Sometimes we find ourselves in situations we’d prefer to escape. And we know that we will meet unsavory tasks and painful scenes in the future. While we can’t avoid this, we can change our response.

In any situation, the internal story we tell ourselves about what is happening can make things worse (think: “Ugh, this is too difficult.”) or better (think: “Yay, this is a new challenge.”) As authors of these narratives, we have the opportunity to eliminate story lines that don’t serve us well and create ones that do.

We create stories everyday. It’s part of how we find meaning in the world around us. When negative stories prevail, they rob us of strength and agency. That’s what happened to Gary.

Gary was frustrated. His hands gripped the air as he described a recent meeting with his boss.

“She thinks I don’t know what I’m doing, so she gives me all of the boring work. Whenever she does give me a challenging project, she constantly checks on me, waiting for me to fail. Then, when I do need help, she doesn’t return my messages. She just wants me to screw up so she can say ‘I told you so’.”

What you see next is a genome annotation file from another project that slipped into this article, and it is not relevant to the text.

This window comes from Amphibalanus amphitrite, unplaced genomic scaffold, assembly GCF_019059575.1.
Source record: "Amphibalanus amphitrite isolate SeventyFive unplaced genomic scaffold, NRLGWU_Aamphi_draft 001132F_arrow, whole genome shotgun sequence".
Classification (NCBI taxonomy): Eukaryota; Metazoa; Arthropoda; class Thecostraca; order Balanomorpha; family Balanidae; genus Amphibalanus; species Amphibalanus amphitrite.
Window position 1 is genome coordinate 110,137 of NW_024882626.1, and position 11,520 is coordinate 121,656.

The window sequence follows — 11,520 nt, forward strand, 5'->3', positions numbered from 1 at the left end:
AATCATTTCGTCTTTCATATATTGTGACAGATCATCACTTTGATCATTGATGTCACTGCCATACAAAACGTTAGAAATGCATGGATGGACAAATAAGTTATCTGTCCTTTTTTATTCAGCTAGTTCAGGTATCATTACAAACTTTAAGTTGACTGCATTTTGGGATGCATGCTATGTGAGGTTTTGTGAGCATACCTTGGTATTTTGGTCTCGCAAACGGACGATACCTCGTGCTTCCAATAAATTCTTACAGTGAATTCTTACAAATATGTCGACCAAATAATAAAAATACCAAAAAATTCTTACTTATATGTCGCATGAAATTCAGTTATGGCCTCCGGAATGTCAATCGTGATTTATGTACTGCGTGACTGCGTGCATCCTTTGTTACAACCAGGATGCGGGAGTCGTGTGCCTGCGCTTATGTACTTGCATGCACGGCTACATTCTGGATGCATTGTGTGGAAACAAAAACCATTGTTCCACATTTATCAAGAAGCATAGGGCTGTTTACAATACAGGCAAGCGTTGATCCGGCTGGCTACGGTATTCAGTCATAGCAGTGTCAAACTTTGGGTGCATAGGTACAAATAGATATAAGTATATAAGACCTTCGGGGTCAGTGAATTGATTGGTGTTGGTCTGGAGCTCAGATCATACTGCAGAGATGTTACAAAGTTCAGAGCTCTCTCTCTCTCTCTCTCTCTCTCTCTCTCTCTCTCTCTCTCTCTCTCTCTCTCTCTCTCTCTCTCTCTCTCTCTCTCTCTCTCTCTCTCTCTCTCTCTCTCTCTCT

Challenged by his coach to separate what was in fact happening from what he thought was happening, Gary was able identify that:

  • Gary was assigned both simple and challenging projects.
  • His boss offered assistance when Gary was doing something difficult.
  • Sometimes his boss did not immediately return his phone calls.

With this awareness, Gary created a new narrative: “I get to work on simple projects as well as challenging ones. When I work on challenging ones, help is available. Sometimes I don’t get a response from my boss as quickly as I would like, so I will let her know that and ask what I can do to improve her response rate.”

Of course, creating a helpful story doesn’t necessarily mean it will displace the familiar narratives that don’t serve us well. Like all skills, owning our stories takes practice. But, it gets easier with each new chapter.

How to thrive: Challenge negative thinking by discerning what is fact and what is fiction. Create a narrative that elicits desirable thoughts and feelings.

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